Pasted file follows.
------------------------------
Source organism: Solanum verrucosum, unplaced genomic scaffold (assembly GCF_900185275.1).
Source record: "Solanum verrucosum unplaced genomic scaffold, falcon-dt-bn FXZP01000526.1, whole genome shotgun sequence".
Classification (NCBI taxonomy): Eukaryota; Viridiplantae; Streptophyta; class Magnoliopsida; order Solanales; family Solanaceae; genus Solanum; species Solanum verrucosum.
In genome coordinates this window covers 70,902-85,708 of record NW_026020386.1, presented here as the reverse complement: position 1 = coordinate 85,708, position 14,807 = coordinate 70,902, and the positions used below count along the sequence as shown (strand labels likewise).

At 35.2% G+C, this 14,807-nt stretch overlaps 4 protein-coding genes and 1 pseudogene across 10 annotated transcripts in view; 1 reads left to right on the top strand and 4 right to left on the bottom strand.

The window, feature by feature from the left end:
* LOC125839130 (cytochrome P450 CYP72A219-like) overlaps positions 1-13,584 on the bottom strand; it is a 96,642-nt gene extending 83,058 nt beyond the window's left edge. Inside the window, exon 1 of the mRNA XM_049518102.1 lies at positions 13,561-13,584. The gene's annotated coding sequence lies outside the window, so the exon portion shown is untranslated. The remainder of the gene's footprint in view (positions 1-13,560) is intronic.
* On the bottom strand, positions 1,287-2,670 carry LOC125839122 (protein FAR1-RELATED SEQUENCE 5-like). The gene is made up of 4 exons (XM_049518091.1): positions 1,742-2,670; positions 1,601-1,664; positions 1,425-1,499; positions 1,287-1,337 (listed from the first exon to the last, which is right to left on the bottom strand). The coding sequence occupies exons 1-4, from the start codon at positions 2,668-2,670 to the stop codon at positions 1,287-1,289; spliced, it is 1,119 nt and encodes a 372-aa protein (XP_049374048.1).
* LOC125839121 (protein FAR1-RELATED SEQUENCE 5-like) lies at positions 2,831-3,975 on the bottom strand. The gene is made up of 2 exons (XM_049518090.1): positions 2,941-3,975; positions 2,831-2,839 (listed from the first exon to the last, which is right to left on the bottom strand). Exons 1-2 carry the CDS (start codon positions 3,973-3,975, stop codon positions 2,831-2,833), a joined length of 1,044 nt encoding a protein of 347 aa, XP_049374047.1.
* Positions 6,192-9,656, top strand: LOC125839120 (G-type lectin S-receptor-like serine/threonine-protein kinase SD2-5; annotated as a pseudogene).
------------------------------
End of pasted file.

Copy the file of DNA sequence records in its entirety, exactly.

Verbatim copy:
Source organism: Solanum verrucosum, unplaced genomic scaffold (assembly GCF_900185275.1).
Source record: "Solanum verrucosum unplaced genomic scaffold, falcon-dt-bn FXZP01000526.1, whole genome shotgun sequence".
Classification (NCBI taxonomy): Eukaryota; Viridiplantae; Streptophyta; class Magnoliopsida; order Solanales; family Solanaceae; genus Solanum; species Solanum verrucosum.
In genome coordinates this window covers 70,902-85,708 of record NW_026020386.1, presented here as the reverse complement: position 1 = coordinate 85,708, position 14,807 = coordinate 70,902, and the positions used below count along the sequence as shown (strand labels likewise).

At 35.2% G+C, this 14,807-nt stretch overlaps 4 protein-coding genes and 1 pseudogene across 10 annotated transcripts in view; 1 reads left to right on the top strand and 4 right to left on the bottom strand.

The window, feature by feature from the left end:
* LOC125839130 (cytochrome P450 CYP72A219-like) overlaps positions 1-13,584 on the bottom strand; it is a 96,642-nt gene extending 83,058 nt beyond the window's left edge. Inside the window, exon 1 of the mRNA XM_049518102.1 lies at positions 13,561-13,584. The gene's annotated coding sequence lies outside the window, so the exon portion shown is untranslated. The remainder of the gene's footprint in view (positions 1-13,560) is intronic.
* On the bottom strand, positions 1,287-2,670 carry LOC125839122 (protein FAR1-RELATED SEQUENCE 5-like). The gene is made up of 4 exons (XM_049518091.1): positions 1,742-2,670; positions 1,601-1,664; positions 1,425-1,499; positions 1,287-1,337 (listed from the first exon to the last, which is right to left on the bottom strand). The coding sequence occupies exons 1-4, from the start codon at positions 2,668-2,670 to the stop codon at positions 1,287-1,289; spliced, it is 1,119 nt and encodes a 372-aa protein (XP_049374048.1).
* LOC125839121 (protein FAR1-RELATED SEQUENCE 5-like) lies at positions 2,831-3,975 on the bottom strand. The gene is made up of 2 exons (XM_049518090.1): positions 2,941-3,975; positions 2,831-2,839 (listed from the first exon to the last, which is right to left on the bottom strand). Exons 1-2 carry the CDS (start codon positions 3,973-3,975, stop codon positions 2,831-2,833), a joined length of 1,044 nt encoding a protein of 347 aa, XP_049374047.1.
* Positions 6,192-9,656, top strand: LOC125839120 (G-type lectin S-receptor-like serine/threonine-protein kinase SD2-5; annotated as a pseudogene).